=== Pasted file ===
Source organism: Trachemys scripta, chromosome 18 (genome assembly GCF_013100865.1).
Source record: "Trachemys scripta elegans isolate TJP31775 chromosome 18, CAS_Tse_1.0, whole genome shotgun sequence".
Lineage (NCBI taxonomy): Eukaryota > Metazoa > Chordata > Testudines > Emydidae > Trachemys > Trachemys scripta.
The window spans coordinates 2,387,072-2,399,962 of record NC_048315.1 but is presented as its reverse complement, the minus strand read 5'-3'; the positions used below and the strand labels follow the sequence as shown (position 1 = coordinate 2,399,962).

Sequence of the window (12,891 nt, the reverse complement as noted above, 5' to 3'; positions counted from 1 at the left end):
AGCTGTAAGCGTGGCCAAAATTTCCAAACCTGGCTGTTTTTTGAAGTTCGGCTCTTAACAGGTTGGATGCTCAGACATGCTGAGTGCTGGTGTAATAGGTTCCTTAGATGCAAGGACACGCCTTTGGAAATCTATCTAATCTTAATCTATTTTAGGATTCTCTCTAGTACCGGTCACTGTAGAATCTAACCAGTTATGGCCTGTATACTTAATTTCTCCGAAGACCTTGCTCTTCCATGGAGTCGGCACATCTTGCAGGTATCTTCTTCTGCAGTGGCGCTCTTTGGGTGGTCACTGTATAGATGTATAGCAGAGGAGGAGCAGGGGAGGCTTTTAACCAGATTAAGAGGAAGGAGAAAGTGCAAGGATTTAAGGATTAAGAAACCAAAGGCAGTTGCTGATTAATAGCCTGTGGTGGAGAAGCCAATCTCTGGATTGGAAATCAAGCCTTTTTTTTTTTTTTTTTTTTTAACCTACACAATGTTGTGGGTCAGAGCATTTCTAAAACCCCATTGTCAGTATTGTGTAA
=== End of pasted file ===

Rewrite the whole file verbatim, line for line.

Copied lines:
Source organism: Trachemys scripta, chromosome 18 (genome assembly GCF_013100865.1).
Source record: "Trachemys scripta elegans isolate TJP31775 chromosome 18, CAS_Tse_1.0, whole genome shotgun sequence".
Lineage (NCBI taxonomy): Eukaryota > Metazoa > Chordata > Testudines > Emydidae > Trachemys > Trachemys scripta.
The window spans coordinates 2,387,072-2,399,962 of record NC_048315.1 but is presented as its reverse complement, the minus strand read 5'-3'; the positions used below and the strand labels follow the sequence as shown (position 1 = coordinate 2,399,962).

Sequence of the window (12,891 nt, the reverse complement as noted above, 5' to 3'; positions counted from 1 at the left end):
AGCTGTAAGCGTGGCCAAAATTTCCAAACCTGGCTGTTTTTTGAAGTTCGGCTCTTAACAGGTTGGATGCTCAGACATGCTGAGTGCTGGTGTAATAGGTTCCTTAGATGCAAGGACACGCCTTTGGAAATCTATCTAATCTTAATCTATTTTAGGATTCTCTCTAGTACCGGTCACTGTAGAATCTAACCAGTTATGGCCTGTATACTTAATTTCTCCGAAGACCTTGCTCTTCCATGGAGTCGGCACATCTTGCAGGTATCTTCTTCTGCAGTGGCGCTCTTTGGGTGGTCACTGTATAGATGTATAGCAGAGGAGGAGCAGGGGAGGCTTTTAACCAGATTAAGAGGAAGGAGAAAGTGCAAGGATTTAAGGATTAAGAAACCAAAGGCAGTTGCTGATTAATAGCCTGTGGTGGAGAAGCCAATCTCTGGATTGGAAATCAAGCCTTTTTTTTTTTTTTTTTTTTTAACCTACACAATGTTGTGGGTCAGAGCATTTCTAAAACCCCATTGTCAGTATTGTGTAA